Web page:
As a dark skinned African model she found many doors closed to her at first but with success came confidence. “All these people who said I couldn’t do it, who said I was strange, were suddenly interested once I’d done a shoot with (famed fashion photographer) Steven Meisel, was opening all the shows in New York and shot for Italian Vogue. I was still the same girl, nothing had changed, but all of a sudden they thought I had the stamp of approval. Then after they all wanted Alek look-alikes. But there are no Alek look-alikes, everybody is different.”

In her memoirs, Alek: Sudanese Refugee to International Supermodel, which was published last year, she discusses these early modelling experiences in depth in an effort to empower young girls just like her. “I’m not saying that I wasn’t fortunate enough, I just address the fact that at first people said I wouldn’t make it because this business doesn’t let black models work so much. But I was like, not really. If there weren’t people who did want to work with me I wouldn’t still be around 13 years later. It’s our differences that make us beautiful. How boring would it be if we were all alike for goodness sake. Some people want to be followers and are too quick to judge. And some of us are leaders. We are all special and different because of our colour, and that’s what I explain in the book.”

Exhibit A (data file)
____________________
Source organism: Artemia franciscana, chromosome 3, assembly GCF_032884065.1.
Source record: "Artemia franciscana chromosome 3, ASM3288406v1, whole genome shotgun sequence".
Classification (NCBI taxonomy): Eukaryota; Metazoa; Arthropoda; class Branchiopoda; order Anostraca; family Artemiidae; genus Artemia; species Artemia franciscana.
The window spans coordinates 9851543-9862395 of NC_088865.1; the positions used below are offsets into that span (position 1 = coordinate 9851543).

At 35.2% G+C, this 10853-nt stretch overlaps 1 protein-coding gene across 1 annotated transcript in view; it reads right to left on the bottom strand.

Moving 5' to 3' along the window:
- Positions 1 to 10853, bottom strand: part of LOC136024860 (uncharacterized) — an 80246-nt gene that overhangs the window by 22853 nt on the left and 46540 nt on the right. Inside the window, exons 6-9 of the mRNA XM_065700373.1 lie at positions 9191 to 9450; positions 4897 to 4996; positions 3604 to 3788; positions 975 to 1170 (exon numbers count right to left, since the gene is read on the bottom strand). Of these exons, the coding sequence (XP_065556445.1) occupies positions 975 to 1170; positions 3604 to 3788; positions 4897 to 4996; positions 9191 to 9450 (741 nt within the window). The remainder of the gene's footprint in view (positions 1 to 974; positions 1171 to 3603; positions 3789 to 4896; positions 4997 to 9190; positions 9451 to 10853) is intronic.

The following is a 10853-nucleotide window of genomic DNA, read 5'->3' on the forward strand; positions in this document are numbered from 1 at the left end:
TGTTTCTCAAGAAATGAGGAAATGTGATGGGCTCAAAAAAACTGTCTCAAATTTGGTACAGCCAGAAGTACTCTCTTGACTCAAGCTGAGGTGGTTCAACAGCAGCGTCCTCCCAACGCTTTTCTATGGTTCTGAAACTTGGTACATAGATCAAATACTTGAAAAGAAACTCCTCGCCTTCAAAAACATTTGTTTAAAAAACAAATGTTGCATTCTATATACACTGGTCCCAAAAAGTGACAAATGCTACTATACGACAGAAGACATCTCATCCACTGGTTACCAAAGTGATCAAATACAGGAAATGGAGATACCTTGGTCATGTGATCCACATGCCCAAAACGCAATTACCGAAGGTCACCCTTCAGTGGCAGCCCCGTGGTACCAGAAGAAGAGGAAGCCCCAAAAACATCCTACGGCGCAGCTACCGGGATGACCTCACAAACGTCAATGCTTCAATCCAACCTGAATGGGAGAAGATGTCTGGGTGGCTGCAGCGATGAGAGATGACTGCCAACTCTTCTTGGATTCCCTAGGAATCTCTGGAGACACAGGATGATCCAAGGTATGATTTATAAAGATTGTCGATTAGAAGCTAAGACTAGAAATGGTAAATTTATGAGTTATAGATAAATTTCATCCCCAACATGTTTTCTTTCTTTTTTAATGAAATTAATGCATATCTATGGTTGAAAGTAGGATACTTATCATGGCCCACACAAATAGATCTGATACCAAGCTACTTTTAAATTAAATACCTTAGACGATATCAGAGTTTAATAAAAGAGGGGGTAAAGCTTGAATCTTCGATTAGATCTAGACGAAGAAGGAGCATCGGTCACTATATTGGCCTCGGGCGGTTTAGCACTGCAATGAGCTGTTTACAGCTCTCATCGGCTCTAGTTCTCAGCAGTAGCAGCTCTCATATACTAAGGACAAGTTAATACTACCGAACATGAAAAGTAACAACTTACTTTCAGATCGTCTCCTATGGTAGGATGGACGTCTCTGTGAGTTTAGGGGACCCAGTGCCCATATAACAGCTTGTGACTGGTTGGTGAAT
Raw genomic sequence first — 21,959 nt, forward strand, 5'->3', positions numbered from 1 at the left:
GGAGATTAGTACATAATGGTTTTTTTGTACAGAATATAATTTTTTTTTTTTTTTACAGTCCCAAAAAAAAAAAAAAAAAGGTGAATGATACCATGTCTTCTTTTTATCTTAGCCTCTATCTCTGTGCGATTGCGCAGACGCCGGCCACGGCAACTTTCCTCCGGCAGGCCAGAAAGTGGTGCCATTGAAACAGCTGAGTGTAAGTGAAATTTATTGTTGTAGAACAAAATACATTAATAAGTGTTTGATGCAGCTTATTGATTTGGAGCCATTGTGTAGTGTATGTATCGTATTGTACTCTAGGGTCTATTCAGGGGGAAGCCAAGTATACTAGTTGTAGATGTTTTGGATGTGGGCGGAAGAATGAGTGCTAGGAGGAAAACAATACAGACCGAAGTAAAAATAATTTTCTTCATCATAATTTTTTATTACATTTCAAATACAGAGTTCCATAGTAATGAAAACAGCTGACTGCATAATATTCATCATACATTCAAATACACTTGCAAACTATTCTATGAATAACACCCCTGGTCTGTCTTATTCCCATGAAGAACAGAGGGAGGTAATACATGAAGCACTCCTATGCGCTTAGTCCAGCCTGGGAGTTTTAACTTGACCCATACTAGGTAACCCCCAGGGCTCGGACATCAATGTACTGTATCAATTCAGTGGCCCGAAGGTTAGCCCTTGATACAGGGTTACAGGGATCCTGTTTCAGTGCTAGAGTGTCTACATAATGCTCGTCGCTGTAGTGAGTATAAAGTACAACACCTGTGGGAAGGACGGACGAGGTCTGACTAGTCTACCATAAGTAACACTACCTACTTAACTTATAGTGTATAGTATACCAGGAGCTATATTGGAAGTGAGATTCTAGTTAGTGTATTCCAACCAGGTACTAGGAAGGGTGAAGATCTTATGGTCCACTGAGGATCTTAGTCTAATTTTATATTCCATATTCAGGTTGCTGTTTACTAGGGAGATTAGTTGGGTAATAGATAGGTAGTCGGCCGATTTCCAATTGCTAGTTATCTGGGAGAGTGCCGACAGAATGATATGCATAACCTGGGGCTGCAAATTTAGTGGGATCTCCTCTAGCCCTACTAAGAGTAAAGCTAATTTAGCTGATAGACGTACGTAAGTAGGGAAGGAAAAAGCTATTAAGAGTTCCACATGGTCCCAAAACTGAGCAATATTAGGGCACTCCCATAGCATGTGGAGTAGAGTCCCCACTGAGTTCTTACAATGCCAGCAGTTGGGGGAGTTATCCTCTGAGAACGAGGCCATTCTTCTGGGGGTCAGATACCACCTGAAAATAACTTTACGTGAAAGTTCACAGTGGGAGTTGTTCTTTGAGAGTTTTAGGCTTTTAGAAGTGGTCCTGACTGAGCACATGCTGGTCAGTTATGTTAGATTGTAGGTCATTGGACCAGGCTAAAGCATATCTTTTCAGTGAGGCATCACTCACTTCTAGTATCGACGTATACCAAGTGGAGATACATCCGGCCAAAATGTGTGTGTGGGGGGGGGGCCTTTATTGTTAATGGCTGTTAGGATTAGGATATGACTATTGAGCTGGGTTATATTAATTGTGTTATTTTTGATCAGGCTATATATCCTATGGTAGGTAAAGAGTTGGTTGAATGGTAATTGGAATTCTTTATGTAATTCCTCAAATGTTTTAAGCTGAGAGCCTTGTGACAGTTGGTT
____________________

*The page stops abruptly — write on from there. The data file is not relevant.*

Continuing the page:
Not just a force for change as a model, Alek is a member of the U.S. Committee for Refugees’ Advisory Council and speaks on behalf of Doctors Without Borders. Plus she has recently set up her own initiative called WEK (Working to Educate Kids), which ais to rebuild schools and offer scholarships to children both in Sudan and the inner cities.

“The most amazing thing that fashion has given me is travel and being known across the world, it’s having the opportunity to give a voice to the voiceless. Since I was a refugee, I can we shed a light on our responsibility to educate our young ones and tell them it’s okay to be different, have beliefs, and that hard work does pay off.
I set WEK up last year and now the funds are starting to come in. I’m working with the Sudanese embassy in London to set up investments in schools Hopefully it will give people hope,” she says with real conviction. “The last trip I went to in southern Sudan with my mum where I was born I saw kids fighting over one pen and who would get to use it next. It blew my mind. Out there the simplest things can make a difference.”